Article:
Books

Atlantic Monthly Press
Atlantic Monthly Press
Atlantic Monthly Press

The Golden Egg

by Donna Leon

In the twenty-second book of this beloved, best-selling series, Commissario Guido Brunetti investigates the death of a mentally handicapped man, and suspects that his life might not be what it seems.

  • Imprint Atlantic Monthly Press
  • Page Count 304
  • Publication Date March 11, 2014
  • ISBN-13 978-0-8021-2242-1
  • Dimensions 5.5" x 8.25"
  • US List Price $16.00
  • Imprint Atlantic Monthly Press
  • Page Count 284
  • Publication Date April 02, 2013
  • ISBN-13 978-0-8021-2101-1
  • Dimensions 6" x 9"
  • US List Price $26.00
  • Imprint Atlantic Monthly Press
  • Page Count 256
  • Publication Date April 02, 2013
  • ISBN-13 978-0-8021-9359-9
  • US List Price $15.00

About The Book

Donna Leon’s novels starring the sharp and humane Venetian Commissario Guido Brunetti have won legions of fans and are bestsellers around the world. In The Golden Egg, when Brunetti’s wife Paola asks him to look into the death of the handicapped man who worked at their local dry cleaner, Brunetti is surprised to find nothing on the man in the official records: no birth certificate, no driver’s license, no credit cards. As far as the Italian government is concerned, he never existed. And yet, there is the body. As secrets unravel, Brunetti suspects an aristocratic family might be connected to the case. But why would anyone want this sweet, simpleminded man dead?

Praise

“[Readers] will savor the pleasures of dialogue as elliptical in its way as Henry James and a retrospective shock when they finally appreciate the import of the tale’s unobtrusive opening scene and its sly title.” —Kirkus Reviews

“Appreciative of feminine charms, the deeply uxorious Brunetti amply displays the keen intelligence and wry humor that has endeared this series to so many.” —Publishers Weekly

“[An] unusually reflective detective story.” —Marilyn Stasio, The New York Times Book Review

“Rating: A.” —Deadly Pleasures

The Golden Egg weaves in Brunetti’s relationship with his family, his avaricious boss and the beautiful Signorina Elettra. Add to the mix a convoluted and lightning-paced crime narrative, and you get one of the finest mysteries to come out of Europe in quite some time.” —Bruce Tierney, BookPage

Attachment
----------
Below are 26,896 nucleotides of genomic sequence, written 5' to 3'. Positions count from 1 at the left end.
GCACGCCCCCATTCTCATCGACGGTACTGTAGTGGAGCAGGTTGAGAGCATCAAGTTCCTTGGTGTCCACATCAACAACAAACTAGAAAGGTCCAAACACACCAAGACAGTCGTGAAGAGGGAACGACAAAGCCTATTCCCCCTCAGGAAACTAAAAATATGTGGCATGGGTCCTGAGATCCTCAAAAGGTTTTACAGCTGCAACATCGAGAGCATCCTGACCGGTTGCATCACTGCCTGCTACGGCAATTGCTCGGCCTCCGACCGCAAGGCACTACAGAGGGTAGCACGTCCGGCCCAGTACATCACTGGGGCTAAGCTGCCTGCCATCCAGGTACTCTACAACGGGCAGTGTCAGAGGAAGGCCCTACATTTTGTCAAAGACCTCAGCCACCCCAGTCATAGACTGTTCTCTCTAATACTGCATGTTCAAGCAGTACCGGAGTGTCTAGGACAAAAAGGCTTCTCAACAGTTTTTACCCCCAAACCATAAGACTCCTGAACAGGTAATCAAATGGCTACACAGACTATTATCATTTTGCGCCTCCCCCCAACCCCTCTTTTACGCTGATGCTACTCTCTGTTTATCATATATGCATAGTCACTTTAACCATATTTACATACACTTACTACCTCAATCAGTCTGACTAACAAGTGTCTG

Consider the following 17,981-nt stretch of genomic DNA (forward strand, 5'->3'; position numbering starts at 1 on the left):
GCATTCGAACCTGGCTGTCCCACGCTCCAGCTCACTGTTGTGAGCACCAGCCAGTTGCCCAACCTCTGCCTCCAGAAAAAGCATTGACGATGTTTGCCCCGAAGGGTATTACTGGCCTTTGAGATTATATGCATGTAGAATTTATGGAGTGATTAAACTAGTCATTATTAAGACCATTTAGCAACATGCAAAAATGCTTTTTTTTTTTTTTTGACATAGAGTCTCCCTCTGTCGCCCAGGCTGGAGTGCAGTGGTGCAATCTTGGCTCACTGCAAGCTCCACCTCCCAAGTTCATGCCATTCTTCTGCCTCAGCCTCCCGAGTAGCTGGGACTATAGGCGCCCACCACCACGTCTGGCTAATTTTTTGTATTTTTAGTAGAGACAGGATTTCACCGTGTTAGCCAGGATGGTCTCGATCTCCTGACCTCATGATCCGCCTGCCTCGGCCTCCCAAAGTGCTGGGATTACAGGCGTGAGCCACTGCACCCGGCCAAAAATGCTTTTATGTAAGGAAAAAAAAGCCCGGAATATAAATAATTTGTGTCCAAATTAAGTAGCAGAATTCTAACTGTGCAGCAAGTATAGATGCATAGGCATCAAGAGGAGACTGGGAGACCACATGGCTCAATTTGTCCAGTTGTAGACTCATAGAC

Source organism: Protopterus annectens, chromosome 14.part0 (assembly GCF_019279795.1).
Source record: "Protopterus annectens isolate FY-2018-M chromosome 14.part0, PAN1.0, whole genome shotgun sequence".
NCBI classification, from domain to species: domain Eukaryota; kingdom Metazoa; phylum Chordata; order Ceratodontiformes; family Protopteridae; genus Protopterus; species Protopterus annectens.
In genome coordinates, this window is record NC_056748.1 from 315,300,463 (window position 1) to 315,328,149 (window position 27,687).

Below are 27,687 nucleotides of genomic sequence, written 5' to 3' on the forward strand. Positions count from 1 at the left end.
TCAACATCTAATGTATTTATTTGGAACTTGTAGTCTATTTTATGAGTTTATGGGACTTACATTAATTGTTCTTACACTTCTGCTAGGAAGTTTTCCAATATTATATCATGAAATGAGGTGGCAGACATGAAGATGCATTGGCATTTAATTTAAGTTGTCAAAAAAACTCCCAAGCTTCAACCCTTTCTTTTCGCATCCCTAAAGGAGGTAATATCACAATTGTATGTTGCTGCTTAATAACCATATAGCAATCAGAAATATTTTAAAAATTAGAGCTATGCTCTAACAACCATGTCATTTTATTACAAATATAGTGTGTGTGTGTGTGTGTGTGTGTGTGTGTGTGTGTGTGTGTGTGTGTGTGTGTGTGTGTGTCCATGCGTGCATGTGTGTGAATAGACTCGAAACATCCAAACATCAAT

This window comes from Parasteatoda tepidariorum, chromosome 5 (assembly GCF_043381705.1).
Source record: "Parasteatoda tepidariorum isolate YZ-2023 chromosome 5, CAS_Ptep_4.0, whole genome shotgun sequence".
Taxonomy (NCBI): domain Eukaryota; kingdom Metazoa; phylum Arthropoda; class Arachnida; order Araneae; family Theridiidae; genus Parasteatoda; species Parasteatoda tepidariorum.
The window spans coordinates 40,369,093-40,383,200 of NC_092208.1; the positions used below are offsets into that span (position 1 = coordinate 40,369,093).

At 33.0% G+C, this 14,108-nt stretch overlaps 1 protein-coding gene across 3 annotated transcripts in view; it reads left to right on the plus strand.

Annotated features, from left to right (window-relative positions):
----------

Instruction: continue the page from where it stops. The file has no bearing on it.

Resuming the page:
“It is with a smile that we receive, open and read the latest in Donna Leon’s wonderful mystery series featuring Commissario Guido Brunetti. These character-driven novels, which transcend the mystery genre, are travelogues of Brunetti’s Venice and character studies of the human condition that go beyond nationality and station.” —Joe Hartlaub, Bookreporter.com

“Few detective writers create so vivid, inclusive and convincing a narrative as Donna Leon, the expatriate American with the Venetian heart. . . . One of the most exquisite and subtle detective series ever.” —Washington Post

“Donna Leon is the undisputed crime fiction queen. . . . Leon’s ability to capture the social scene and internal politics [of Venice] is first-rate.” —Baltimore Sun

“A brilliant writer.” —New York Times Book Review

“No one knows the labyrinthine world of Venice . . . like Leon’s Brunetti.” —Time

“One of the finest mysteries to come out of Europe in quite some time.” —BookPage

Awards

New York Times Bestseller (#18, 4/21/2013
New York Times Best Seller (#7, 4/14/2013)
New York Times Bestseller (#25, 05/05/2013)
NEIBA Bestseller (#12, 04/21/2013)
SCIBA (#15, 04/24/2013)
NAIBA (#10, 04/21/2013)
National Indie Bestseller (#15; April 2, 2013)
NEIBA Bestseller (#10, March 31, 2013)
PNBA Bestseller
NAIBA Bestseller
NEIBA Bestseller (#3, 4/14/2013)
PNBA Bestseller (#4, 4/14/2013)
Heartland Indie (#13, 4/14/2013)
MPIBA Bestseller (#13, 4/14/2013)
SCIBA Bestseller (#11, 4/14/2013)
New York Times (#25, 04/28/13)
Southern Indie Bestseller (#14, 04/21/2013)